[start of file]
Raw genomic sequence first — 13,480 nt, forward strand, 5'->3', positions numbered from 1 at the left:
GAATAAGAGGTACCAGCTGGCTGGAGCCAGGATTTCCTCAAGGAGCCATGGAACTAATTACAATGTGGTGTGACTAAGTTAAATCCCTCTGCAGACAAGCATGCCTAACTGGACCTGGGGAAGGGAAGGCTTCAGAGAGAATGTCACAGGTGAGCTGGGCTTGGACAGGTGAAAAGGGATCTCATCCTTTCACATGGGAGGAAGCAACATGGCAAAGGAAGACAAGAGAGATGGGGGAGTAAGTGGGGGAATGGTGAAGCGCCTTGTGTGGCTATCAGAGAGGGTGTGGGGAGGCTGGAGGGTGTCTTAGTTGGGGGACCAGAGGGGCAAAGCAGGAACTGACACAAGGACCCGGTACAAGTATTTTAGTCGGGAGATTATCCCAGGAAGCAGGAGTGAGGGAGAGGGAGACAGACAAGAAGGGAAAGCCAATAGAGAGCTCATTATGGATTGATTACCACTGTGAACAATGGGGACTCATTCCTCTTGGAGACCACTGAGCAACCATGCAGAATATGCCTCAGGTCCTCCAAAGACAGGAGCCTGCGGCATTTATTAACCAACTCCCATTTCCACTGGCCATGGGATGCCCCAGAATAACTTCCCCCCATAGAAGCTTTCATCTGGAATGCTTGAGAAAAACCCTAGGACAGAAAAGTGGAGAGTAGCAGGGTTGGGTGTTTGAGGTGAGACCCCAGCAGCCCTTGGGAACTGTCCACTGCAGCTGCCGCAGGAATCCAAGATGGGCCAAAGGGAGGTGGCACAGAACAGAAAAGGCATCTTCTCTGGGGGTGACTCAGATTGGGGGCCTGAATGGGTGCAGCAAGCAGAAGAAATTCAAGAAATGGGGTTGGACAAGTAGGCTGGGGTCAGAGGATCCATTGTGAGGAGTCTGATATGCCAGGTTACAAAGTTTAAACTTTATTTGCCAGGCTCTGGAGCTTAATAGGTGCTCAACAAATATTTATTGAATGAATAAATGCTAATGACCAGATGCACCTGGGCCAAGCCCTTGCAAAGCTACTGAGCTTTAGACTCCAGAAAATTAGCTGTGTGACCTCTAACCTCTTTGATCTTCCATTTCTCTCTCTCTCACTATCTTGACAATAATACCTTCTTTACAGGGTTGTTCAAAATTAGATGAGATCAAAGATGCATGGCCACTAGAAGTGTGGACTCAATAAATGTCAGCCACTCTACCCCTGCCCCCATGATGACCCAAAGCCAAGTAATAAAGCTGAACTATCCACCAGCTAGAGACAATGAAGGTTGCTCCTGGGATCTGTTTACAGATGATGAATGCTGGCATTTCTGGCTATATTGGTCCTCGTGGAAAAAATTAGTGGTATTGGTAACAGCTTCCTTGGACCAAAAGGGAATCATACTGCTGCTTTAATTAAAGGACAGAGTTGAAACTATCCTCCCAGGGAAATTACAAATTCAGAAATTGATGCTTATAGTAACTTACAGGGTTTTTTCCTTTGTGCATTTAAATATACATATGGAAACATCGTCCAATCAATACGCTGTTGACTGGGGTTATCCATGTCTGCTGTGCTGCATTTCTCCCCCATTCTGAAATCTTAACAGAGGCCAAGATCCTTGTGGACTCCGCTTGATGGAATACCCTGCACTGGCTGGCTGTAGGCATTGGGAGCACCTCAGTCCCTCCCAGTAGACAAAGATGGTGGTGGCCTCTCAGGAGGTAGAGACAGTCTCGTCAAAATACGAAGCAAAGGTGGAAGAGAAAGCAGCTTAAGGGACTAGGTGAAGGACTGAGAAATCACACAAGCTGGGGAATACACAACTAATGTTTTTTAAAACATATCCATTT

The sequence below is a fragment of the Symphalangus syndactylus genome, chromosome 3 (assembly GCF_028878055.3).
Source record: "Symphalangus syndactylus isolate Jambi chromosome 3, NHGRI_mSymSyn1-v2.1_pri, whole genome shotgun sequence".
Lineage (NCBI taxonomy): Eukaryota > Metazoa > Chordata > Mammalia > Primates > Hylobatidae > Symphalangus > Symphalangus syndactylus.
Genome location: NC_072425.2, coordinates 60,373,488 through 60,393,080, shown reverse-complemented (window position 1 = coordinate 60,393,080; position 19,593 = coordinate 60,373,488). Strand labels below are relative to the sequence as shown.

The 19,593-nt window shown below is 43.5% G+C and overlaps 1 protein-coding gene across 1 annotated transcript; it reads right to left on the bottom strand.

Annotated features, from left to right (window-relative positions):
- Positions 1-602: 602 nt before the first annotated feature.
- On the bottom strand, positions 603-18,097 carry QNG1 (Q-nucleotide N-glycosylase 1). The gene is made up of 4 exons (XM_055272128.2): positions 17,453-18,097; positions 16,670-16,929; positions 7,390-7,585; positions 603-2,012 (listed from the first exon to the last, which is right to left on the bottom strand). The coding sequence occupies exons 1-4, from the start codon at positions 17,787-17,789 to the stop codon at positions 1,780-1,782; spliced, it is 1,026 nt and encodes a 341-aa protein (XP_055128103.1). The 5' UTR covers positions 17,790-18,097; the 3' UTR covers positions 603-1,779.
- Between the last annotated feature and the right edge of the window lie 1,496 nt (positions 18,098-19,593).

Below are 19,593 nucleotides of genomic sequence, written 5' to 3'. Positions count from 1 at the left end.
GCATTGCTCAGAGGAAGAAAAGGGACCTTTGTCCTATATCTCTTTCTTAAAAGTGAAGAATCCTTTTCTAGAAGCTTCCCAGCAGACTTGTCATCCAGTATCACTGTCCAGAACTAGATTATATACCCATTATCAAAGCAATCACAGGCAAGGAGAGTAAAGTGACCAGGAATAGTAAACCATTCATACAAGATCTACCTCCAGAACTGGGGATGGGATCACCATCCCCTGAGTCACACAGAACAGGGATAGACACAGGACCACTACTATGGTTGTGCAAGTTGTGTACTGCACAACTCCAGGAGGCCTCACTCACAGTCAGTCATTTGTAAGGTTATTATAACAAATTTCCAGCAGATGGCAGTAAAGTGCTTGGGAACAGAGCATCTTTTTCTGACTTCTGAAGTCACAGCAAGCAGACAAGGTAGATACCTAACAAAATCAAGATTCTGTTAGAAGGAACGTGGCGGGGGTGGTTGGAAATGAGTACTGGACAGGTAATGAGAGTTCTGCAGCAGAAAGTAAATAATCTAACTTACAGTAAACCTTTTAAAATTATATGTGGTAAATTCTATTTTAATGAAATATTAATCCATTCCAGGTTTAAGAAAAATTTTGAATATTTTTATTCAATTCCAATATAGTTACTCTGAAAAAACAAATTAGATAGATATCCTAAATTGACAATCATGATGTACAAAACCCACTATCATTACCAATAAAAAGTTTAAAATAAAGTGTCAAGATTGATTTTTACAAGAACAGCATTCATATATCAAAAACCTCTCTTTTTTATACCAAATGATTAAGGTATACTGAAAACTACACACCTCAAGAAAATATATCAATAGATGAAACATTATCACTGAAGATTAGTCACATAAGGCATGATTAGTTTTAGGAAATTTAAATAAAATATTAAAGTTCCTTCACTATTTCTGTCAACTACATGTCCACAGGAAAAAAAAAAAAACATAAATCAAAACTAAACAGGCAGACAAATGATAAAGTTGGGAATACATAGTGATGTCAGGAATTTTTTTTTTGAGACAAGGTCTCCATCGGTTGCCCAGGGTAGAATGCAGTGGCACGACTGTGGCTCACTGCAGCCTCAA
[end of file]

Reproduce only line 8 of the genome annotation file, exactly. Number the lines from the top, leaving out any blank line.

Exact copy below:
Annotated features, from left to right (window-relative positions):